Amendments have been proposed to a bill that would change how Vermont elects its top military leader. The amendments are designed to delay at the state level the federal proposal to base F-35 fighter jets in South Burlington. The federal judge presiding over the case of a Randolph man charged in the sexual assault and murder of his 12-year-old niece in 2008 has changed his mind about combing the entire state for prospective jurors in the man's trial. Journalists can now bring cell phones and computers into federal buildings in Vermont.

A bill that would change how Vermont elects its top military leader is drawing sprawling amendments designed to delay – at the state level – the federal proposal to base F-35 fighter jets in South Burlington. Critics of the Air Force’s plan have proposed sweeping revisions to a bill that would shift how the Legislature appoints the Vermont National Guard’s Adjutant General. Vermonters who were at the Boston Marathon and others are taking action to help victims of Monday’s bomb attacks.

Vermonters are reacting to the news of the blasts at the Boston Marathon yesterday, and many are expressing sadness for those injured or killed in the attack. Others are relieved that their friends and family are safe today.

Over 100 Vermonters were running in the marathon yesterday. We caught up with one this morning. Nancy Heydinger of Vernon is also the executive director of Girls On the Run Vermont.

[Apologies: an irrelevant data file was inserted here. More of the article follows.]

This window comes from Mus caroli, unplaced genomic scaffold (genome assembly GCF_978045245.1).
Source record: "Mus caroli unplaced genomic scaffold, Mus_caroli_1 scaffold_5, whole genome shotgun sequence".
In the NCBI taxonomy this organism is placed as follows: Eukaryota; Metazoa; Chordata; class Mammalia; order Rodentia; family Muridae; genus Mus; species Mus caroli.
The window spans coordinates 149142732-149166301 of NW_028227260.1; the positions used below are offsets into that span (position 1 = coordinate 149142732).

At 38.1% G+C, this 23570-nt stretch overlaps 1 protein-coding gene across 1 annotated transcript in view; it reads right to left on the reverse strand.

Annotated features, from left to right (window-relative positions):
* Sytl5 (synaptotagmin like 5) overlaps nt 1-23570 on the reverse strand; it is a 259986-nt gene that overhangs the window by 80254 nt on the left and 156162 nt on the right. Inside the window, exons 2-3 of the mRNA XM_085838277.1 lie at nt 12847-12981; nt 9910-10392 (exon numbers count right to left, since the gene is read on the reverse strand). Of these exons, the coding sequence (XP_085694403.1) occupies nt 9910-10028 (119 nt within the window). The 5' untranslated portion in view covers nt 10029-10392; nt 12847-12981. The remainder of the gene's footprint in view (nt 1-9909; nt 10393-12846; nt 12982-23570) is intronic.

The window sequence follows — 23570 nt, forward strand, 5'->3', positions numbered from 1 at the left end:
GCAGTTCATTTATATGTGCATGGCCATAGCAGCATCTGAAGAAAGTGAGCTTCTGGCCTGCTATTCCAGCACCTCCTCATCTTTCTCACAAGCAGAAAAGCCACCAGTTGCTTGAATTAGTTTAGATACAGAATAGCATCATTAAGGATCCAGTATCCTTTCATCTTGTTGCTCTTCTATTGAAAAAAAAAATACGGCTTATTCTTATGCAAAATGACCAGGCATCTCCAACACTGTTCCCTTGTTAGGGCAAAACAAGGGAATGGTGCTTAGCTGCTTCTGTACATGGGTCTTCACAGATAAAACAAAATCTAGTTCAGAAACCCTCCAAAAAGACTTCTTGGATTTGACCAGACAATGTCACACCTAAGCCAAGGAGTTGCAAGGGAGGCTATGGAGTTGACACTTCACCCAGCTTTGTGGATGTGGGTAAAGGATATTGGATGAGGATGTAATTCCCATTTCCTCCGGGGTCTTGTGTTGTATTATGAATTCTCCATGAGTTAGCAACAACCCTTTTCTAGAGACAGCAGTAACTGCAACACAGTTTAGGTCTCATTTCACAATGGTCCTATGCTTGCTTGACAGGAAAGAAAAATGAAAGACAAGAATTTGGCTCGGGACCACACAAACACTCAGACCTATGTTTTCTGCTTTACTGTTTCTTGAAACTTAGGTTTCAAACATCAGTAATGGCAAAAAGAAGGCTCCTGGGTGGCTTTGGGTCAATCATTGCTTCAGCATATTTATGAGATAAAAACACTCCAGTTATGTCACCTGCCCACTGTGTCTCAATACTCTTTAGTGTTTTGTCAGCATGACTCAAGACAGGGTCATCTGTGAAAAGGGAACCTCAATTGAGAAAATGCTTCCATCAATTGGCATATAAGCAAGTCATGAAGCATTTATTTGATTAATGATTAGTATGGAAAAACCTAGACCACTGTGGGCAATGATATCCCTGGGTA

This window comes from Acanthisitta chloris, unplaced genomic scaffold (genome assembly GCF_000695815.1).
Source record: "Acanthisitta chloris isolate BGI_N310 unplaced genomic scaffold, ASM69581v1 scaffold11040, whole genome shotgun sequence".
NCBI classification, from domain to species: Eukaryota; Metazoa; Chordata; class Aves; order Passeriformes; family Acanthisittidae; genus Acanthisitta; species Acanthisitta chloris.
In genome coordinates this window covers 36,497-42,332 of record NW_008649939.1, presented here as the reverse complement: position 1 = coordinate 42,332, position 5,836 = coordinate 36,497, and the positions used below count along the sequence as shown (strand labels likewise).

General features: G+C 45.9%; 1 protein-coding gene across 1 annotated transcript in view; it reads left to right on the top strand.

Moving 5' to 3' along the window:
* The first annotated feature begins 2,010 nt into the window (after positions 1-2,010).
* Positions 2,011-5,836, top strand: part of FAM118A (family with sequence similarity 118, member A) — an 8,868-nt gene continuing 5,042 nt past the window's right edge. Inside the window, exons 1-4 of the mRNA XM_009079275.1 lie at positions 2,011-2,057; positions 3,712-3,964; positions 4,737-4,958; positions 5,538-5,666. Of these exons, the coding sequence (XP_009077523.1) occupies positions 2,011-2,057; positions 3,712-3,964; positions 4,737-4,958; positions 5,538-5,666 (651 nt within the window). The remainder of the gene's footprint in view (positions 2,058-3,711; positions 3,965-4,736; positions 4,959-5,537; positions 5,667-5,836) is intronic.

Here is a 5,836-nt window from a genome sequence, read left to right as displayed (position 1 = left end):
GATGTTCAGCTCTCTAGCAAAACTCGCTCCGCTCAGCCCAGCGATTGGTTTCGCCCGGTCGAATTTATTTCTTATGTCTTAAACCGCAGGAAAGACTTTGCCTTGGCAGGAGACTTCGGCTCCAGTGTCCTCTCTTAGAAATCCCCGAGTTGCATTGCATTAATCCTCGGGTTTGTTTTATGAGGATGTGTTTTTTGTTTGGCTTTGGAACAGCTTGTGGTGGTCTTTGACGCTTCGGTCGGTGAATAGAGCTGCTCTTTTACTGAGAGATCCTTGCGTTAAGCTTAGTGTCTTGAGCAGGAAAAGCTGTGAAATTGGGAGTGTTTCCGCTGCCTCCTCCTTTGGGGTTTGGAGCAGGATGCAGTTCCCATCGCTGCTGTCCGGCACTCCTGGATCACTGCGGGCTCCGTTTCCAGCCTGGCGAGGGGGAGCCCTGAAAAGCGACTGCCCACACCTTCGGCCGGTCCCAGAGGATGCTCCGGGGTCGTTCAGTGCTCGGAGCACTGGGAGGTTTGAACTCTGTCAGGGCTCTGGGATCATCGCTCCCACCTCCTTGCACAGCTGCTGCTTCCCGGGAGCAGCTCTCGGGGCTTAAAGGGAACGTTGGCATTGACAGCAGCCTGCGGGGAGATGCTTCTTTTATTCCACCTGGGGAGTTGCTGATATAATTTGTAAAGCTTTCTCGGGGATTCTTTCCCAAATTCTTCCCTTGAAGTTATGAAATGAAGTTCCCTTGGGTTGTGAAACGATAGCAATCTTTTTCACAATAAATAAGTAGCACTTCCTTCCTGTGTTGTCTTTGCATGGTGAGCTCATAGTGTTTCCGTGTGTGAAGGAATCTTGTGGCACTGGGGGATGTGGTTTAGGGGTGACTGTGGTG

Heydinger says she’s feeling shakier than she did on Monday, as the magnitude of the event is settling in.

VPR/Melody Bodette

At a press conference Monday in Burlington, United States Attorney Tristram Coffin gathered with law enforcement officers along drug treatment and prevention officials to send a message to people involved in the trafficking of heroin and other hard drugs in Vermont.

“If people think that they’re going to be able to come to Vermont or be in Vermont and sell heroin, and cocaine and other hard drugs, they are wrong and there will be a stiff price to pay for that,” Coffin said.

Vermont is reacting to the news of the explosions at the Boston Marathon yesterday.  Senator Patrick Leahy says he’s hopeful that Congress can pass meaningful immigration reform legislation this session. Leahy says the proposal needs to balance stronger border security measures with a plan to offer undocumented immigrants a path to citizenship. Vermont environmental groups and some northeastern Vermont land owners are hailing a ruling that the state's Act 250 land use law applies to the possible reversal of flow in the Portland-to-Montreal Pipe Line.

Let's face it, aging and death are not conversation topics people really look forward to, but Jane Brody says it's crucial to talk about the inevitable before it occurs.